Rocchio feeling the love as Guardians mob him after first HR

June 9th, 2024

This story was excerpted from Mandy Bell’s Guardians Beat newsletter, with contributions this week from reporter Paige Leckie. To read the full newsletter, click here. And subscribe to get it regularly in your inbox.

MIAMI -- The dugout reception a rookie gets after hitting their first Major League homer varies. One of the most common greetings, perhaps, is the silent treatment -- which permeates most big league dugouts, as the batter is ignored by teammates and coaches alike before, ultimately, being celebrated.

That was the avenue the Guardians took with on Friday night in the 3-2 loss against the Marlins. After he crushed a two-run homer to put Cleveland on the board first in the third inning, with family and friends in the stands, Rocchio skipped (or high-stepped? Just watch the video) down the length of the dugout with both arms raised for high fives, smiling the whole time. Austin Hedges, who reached base on a single before Rocchio drove him in, followed him and mimicked his entrance to the dugout -- though Hedges actually received high fives.

Then, Rocchio was mobbed. His teammates surrounded him, with the massive group hug jumping up and down with excitement for the 23-year-old.

“I have the best teammates ever,” Rocchio said. “You know, they give me support every time when it is not going my way. And now in that moment, they celebrate it with me -- for me, that’s awesome.”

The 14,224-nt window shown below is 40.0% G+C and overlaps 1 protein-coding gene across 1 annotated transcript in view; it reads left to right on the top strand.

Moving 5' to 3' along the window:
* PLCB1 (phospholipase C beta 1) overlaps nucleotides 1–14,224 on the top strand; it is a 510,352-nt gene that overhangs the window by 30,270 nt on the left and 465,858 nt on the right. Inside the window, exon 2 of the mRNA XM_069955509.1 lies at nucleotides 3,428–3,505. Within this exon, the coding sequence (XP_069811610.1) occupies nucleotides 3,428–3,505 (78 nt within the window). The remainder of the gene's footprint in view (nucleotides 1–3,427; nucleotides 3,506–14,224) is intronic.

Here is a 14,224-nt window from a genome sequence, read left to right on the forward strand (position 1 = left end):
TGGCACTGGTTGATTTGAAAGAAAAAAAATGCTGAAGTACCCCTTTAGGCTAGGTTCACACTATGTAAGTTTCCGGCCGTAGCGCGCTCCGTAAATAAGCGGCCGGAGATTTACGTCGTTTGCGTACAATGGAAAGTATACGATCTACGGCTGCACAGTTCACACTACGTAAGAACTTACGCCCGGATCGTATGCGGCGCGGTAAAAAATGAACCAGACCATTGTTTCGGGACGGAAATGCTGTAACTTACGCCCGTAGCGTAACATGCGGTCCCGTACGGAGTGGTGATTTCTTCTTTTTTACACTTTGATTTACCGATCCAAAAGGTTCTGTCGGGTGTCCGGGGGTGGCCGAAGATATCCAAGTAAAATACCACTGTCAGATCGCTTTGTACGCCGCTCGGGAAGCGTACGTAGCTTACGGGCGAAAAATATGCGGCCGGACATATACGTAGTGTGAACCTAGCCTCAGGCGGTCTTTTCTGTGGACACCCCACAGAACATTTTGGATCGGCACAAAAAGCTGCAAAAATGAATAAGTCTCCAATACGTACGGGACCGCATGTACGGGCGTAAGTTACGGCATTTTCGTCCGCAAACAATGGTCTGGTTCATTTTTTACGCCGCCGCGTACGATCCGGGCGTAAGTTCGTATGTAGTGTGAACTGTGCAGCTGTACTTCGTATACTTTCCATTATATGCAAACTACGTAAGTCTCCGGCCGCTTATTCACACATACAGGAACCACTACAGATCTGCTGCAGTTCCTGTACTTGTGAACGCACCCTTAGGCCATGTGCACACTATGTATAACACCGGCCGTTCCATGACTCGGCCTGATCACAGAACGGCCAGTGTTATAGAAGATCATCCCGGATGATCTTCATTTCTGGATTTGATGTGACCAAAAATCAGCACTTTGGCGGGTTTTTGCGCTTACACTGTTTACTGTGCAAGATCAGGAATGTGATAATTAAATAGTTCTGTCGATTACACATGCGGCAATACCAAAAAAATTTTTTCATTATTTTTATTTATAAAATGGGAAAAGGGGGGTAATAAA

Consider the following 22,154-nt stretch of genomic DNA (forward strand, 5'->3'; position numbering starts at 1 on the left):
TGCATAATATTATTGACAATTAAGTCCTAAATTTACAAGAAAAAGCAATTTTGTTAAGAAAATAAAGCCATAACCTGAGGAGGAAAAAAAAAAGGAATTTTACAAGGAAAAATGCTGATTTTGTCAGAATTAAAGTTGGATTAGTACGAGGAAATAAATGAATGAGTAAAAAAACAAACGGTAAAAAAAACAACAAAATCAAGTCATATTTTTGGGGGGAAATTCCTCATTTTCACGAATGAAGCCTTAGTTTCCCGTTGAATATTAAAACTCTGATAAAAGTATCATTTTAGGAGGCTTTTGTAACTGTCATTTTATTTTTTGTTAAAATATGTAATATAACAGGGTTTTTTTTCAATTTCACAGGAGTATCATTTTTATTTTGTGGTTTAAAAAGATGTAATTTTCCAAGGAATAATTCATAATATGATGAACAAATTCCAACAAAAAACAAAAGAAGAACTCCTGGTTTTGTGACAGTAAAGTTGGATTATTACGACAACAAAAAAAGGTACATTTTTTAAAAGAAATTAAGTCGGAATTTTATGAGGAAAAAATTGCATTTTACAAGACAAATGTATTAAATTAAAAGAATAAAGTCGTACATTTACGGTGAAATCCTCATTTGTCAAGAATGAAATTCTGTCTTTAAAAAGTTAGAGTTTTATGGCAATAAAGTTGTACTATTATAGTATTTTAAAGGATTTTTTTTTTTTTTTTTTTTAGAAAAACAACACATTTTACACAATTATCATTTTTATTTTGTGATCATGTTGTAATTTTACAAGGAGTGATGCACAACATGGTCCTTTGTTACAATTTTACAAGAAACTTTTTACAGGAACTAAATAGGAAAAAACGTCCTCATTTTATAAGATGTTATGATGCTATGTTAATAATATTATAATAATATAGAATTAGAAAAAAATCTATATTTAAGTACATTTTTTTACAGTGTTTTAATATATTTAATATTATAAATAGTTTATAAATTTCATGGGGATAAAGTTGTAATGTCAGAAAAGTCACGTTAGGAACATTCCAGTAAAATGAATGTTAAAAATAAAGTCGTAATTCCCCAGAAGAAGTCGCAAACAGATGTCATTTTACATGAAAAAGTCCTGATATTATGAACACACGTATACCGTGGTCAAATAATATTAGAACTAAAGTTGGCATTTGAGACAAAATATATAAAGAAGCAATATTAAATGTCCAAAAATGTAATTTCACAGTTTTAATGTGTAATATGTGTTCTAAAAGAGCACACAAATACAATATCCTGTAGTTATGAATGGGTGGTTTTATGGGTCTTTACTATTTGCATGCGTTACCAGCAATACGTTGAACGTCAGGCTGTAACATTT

Rocchio’s first long ball, which left his bat with a 104.6 mph exit velocity and soared a Statcast-projected 377 feet into the Marlins’ bullpen, has been a while coming -- 77 games and 242 at-bats across two seasons, to be exact.

Of course, that’s not as long as some have to wait. But still, it’s a weight off Rocchio’s shoulders. So, how did it feel?

“It’s special for me because I’ve got my brother here, my girlfriend [here],” Rocchio said. “That’s awesome that they’re part of my first homer. For me, it is one of the best days.”

It’s been a tough season for the switch-hitter. He entered play on Sunday with a .213 average and a .601 OPS in 55 games (51 starts), and the pressure of now having a hot-hitting middle infielder Daniel Schneemann in the mix can’t make things any easier on him. But lately, Rocchio has been starting to trend up: he has a .333 average (4-for-12) in his first six games in June.

Perhaps Friday, though not the result the Guardians wanted with a team loss, will mark a turning point for Rocchio. He’s been studiously working on hitting better from the right side, including taking BP righty on Friday. The lasting impact, though -- well, only time will tell.

“That was awesome,” manager Stephen Vogt said. “Good moment for Rocc. Obviously got us going offensively, and, you know, Rocc -- we’ve challenged Rocc a lot. He’s been great at shortstop and he’s struggled sometimes with the offensive, particularly right-handed. … We pinch-hit for him the other day, right-handed, and I think he took it personally, in a good way. It was a good challenge for him. So it was really cool to see him respond, to step up today.”